“Liberation was for others.”                                                                                                                  .

Despite an initial re-emergence of LGBT life after 1945, as the Constitutional Court rejected cases for equal treatment of gay victims, and alone amongst Nazi measures Para 175 was not repealed, the community drew back. It suffered decades of repression, with many people born after the war living in the shadow of Hitler. Nazi laws against homosexuality remained in place in Germany until 1967. Unsurprisingly, very few victims of wartime persecution came forward to fight for recognition or tell their stories. Those that did were often further victimised and committed suicide. (See Albert Christel)

To mark the 50th Anniversary of the liberation of Auschwitz in 1995, the first international conference on LGBT experience under the Nazis was mounted a Birkbeck College, London University. Directed by the World Congress of LGBT Jewish Organisations and funded by Stonewall’s charitable arm, the Iris Trust, it not only brought together key researchers and LGBT agencies, (some had not met before) but also 150 members of the public. An international Pink Triangle Coalition was established to lobby for restitution and promote education and research.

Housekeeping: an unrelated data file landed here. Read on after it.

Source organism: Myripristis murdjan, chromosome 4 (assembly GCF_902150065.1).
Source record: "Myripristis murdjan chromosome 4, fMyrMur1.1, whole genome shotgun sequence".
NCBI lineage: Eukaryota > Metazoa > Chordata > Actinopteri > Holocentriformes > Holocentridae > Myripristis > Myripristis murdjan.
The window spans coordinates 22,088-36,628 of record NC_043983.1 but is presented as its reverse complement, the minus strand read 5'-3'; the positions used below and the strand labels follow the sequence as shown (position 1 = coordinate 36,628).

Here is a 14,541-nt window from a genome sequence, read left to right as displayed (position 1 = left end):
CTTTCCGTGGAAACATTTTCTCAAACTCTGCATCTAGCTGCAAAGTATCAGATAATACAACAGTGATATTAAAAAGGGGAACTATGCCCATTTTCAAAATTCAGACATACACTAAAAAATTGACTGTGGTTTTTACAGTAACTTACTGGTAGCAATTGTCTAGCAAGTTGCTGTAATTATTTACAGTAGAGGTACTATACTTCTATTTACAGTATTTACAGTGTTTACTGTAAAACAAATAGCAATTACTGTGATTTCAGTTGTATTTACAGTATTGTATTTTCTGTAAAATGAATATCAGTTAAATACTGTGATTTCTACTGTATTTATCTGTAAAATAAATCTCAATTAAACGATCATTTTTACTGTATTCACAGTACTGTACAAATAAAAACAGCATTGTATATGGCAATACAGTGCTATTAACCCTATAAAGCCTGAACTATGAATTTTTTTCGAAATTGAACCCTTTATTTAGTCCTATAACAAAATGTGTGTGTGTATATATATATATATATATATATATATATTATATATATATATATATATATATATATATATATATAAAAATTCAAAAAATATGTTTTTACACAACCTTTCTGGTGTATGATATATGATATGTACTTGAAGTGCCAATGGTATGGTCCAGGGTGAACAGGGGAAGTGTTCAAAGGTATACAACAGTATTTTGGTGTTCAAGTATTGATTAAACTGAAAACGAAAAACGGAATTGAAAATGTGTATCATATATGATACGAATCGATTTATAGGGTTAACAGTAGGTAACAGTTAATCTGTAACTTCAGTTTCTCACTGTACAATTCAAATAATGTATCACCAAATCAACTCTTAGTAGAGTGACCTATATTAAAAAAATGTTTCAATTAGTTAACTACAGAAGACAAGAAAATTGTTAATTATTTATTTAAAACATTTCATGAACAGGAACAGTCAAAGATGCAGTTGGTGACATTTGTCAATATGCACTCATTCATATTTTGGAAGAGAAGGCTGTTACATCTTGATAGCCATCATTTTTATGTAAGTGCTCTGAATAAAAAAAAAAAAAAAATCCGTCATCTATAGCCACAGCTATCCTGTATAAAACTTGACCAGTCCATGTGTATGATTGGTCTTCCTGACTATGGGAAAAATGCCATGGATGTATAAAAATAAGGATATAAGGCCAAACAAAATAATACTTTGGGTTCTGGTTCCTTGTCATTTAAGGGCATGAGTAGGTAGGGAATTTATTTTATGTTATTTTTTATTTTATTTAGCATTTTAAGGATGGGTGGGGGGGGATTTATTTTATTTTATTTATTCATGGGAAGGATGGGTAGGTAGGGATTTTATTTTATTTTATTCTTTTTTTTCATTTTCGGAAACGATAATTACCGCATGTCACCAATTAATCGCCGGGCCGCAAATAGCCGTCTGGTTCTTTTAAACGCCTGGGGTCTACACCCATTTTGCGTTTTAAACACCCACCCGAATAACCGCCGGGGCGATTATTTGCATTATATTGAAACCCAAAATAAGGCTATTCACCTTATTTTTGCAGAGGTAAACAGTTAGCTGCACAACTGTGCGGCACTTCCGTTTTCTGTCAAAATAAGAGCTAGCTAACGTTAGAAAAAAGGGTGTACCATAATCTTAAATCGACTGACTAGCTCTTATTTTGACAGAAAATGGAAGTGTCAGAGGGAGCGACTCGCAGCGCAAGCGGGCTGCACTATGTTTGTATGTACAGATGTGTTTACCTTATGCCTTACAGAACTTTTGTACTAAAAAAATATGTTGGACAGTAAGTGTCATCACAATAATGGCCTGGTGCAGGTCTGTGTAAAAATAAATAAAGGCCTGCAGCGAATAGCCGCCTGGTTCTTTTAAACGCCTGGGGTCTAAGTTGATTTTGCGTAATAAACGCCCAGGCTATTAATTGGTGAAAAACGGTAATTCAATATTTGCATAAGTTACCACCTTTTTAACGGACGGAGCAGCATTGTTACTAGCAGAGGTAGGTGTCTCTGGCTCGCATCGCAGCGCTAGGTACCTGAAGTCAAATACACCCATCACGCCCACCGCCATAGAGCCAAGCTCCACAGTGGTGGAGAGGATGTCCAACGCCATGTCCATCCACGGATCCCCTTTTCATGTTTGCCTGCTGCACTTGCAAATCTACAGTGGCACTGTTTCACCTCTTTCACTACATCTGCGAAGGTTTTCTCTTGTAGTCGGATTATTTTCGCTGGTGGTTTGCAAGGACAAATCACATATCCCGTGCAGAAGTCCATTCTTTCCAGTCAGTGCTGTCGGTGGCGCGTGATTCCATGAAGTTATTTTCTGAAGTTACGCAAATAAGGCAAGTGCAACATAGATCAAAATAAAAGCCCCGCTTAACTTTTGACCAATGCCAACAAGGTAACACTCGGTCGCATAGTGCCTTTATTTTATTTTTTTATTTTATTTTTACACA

During the late 20th and early 21st centuries a sequence of international conferences were held to address education, welfare issues, looted art and gold, unclaimed bank accounts and destroyed communal property.

The Pink Triangle Coalition Submission was the first detailed historical document on LGBT experience accepted into the record by the international community. It was submitted at the 1998 London Conference by the London-based representatives of the Coalition, with the support of key Jewish representatives.

Holocaust Memorial Day was created on 27 January 2000, when representatives from 46 governments around the world met in Stockholm to discuss Holocaust education, remembrance and research. Here is the historic declaration they signed.

From the beginning in the UK, HMD was to include LGBT experience, with Angela Mason from Stonewall and Jack Gilbert of the Pink Triangle Coalition working together to ensure that was achieved. An inclusive Statement of Commitment  was developed. It is read at every HMD event. It is now available in 14 languages and used across the globe.

In the years following the London Conference the members of the PTC worked together to enter into negotiations in the US, Switzerland and Germany. In 2001, almost 70 years after Hitler was elected,  the German state and Swiss bank compensation and education/research programmes were finally extended to include LGBT victims.